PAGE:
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Heymans J.,Catholic University of Leuven | Benoy I.H.,Laboratory for Clinical Pathology | Poppe W.,Catholic University of Leuven | Poppe W.,University Hospitals Leuven | Depuydt C.E.,Laboratory for Clinical Pathology
International Journal of Cancer

The aim of this case-control study was to examine if type-specific human papillomavirus (HPV) DNA geno-typing before and after treatment of high-grade cervical intra-epithelial neoplasia (CIN) improves prediction of recurring or persisting CIN 2 or 3 compared with follow-up cytology or high-risk (hr)HPV testing. Women with biopsy-proven recurrence of CIN 2 or 3 (cases) in a follow-up period of at least 24 months after treatment of high-grade CIN were compared with women without recurrence (controls). These cohorts were identified by a database search of the Riatol Laboratoria (Antwerp, Belgium). In a cohort of 823 women treated with conisation for high-grade CIN between January 2001 and December 2007, 21 patients with a histologically proven recurrence of CIN2+ were identified. A group of women (n = 42) from the same cohort without recurrence was randomly chosen. We found that hrHPV testing at 6 months post-treatment is significantly more sensitive compared with follow-up cytology (ratio: 1.31, 95% confidence interval (CI): 1.10-1.54), but less specific (ratio: 0.85, 95% CI: 0.81-0.90) to predict failure of treatment. When compared with hrHPV testing, HPV geno-typing is more efficient (equal sensitivity, but higher specificity, ratio: 1.43, 95% CI: 1.280-1.62). When compared with follow-up cytology, HPV geno-typing is more sensitive (ratio: 1.31, 95% CI: 1.10-1.54) and more specific (ratio: 1.22, 95% CI: 1.14-1.36). All women who developed a recurrence tested positive for hrHPV. The negative predictive value in the absence of hrHPV DNA was 100%. Six months after treatment HPV geno-typing is the most sensitive and specific method to predict recurrent or persistent CIN 2-3 in the next 24 months. Copyright © 2011 UICC. Source

Sahebali S.,University of Antwerp | Sahebali S.,Laboratory for Clinical Pathology | Van Den Eynden G.,University of Antwerp | Murta E.F.,Research Institute of Oncology IPON | And 5 more authors.
European Journal of Cancer Prevention

The carcinogenesis of cervical carcinoma implies an intricate interplay of neoplastic, human papillomavirus infected epithelial cells and stromal tissue, in which different factors have distinct but interacting influence. Persistent infection with an oncogenic human papillomavirus type may lead to epithelial dysplasia with progressive severity. To access the adjacent stromal tissue, tumour cells have to breach the basement membrane. The stroma partly controls tumour growth, invasion and angiogenesis. Last but not least there is considerable influence of the immune response. In this review we describe the importance of various stromal factors in carcinogenesis of cervical cancer. © 2010 Wolters Kluwer Health | Lippincott Williams & Wilkins. Source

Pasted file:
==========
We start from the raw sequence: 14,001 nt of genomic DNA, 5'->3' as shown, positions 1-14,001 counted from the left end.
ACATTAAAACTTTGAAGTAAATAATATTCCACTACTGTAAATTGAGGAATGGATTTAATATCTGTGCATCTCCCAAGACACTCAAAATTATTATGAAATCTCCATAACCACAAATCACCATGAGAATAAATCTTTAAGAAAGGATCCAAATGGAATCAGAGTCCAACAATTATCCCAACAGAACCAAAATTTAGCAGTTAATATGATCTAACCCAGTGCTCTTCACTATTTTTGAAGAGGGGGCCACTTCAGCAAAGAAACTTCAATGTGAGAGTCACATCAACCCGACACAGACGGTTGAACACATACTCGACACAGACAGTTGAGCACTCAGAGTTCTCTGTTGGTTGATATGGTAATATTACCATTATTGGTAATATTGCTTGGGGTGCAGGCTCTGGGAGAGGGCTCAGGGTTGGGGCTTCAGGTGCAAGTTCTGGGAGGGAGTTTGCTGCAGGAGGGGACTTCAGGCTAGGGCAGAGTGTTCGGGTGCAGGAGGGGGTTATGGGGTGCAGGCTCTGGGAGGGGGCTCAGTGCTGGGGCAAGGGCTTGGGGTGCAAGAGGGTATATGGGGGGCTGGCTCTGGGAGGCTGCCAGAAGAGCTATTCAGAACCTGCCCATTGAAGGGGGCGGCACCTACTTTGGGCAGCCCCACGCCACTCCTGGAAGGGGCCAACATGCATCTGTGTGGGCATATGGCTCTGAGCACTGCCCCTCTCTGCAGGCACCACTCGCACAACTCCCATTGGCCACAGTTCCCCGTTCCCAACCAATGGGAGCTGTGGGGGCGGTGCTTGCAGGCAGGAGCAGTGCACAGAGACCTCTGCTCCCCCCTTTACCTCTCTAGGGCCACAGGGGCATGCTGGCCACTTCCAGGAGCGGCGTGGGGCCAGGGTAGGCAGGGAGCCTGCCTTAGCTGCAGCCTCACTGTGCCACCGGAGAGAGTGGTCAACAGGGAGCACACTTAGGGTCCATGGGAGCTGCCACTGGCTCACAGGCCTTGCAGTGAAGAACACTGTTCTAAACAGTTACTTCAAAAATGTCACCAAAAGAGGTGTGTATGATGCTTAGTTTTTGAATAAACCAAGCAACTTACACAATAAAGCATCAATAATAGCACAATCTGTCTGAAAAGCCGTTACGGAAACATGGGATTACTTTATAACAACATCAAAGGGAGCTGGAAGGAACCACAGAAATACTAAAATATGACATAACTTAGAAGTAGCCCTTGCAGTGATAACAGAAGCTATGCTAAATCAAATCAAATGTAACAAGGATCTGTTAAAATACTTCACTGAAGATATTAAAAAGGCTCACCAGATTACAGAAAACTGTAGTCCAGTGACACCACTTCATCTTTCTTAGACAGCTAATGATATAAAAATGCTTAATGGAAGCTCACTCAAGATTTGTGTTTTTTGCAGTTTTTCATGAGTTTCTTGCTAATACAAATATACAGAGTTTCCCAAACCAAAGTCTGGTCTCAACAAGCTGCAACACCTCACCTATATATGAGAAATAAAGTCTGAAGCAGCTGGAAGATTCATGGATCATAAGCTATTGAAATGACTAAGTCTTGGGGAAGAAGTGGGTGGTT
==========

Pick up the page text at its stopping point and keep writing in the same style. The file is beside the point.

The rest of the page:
Boulet G.A.V.,University of Antwerp | Horvath C.A.J.,University of Antwerp | Depuydt C.E.,Laboratory for Clinical Pathology | Bogers J.J.,University of Antwerp | Bogers J.J.,Laboratory for Clinical Pathology
European Journal of Cancer Prevention

Molecular insights into the human papillomavirus (HPV)-induced cervical carcinogenesis led to the discovery of biomarkers for cervical disease. The detection of cellular proteins that are overexpressed by HPV-infected cells, such as tumor suppressor protein p16 INK4a, might play an important role in future cervical cancer screening strategies. P16 INK4a immunostaining correlates with the severity of cytological and histological abnormalities, but shows some methodological shortcomings such as the lack of standardized methodology and interobserver variability. This study evaluated quantitative reverse transcriptase PCR (RT-PCR) as an alternative tool to analyze p16 INK4a overexpression as a biomarker for transforming HPV-infections in a liquid-based cervical cytology (LBC) setting. Sixty LBC samples, divided in three groups based on their cytological diagnosis, were subjected to HPV typing and analysis of p16 INK4a expression by immunocytochemistry and RT-PCR. The analytical sensitivity of the RT-PCR was determined by spiking HeLa and HaCaT cells. P16 INK4a expression measured by RT-PCR did not correlate with the cytological diagnosis or HPV status (HPV-positivity, infection type and HPV16-positivity). The spiking experiment proved that, to detect increased biomarker expression by RT-PCR, about 1.0% dysplastic cells is required within a pool of normal keratinocytes. In conclusion, RT-PCR analysis of biomarker expression is not appropriate for cervical screening purposes. In typical LBC samples, the biomarker transcripts of the dysplastic cells are diluted by the RNA of the normal cells in such a manner that their overexpression cannot be detected by RT-PCR. © 2010 Wolters Kluwer Health | Lippincott Williams & Wilkins. Source

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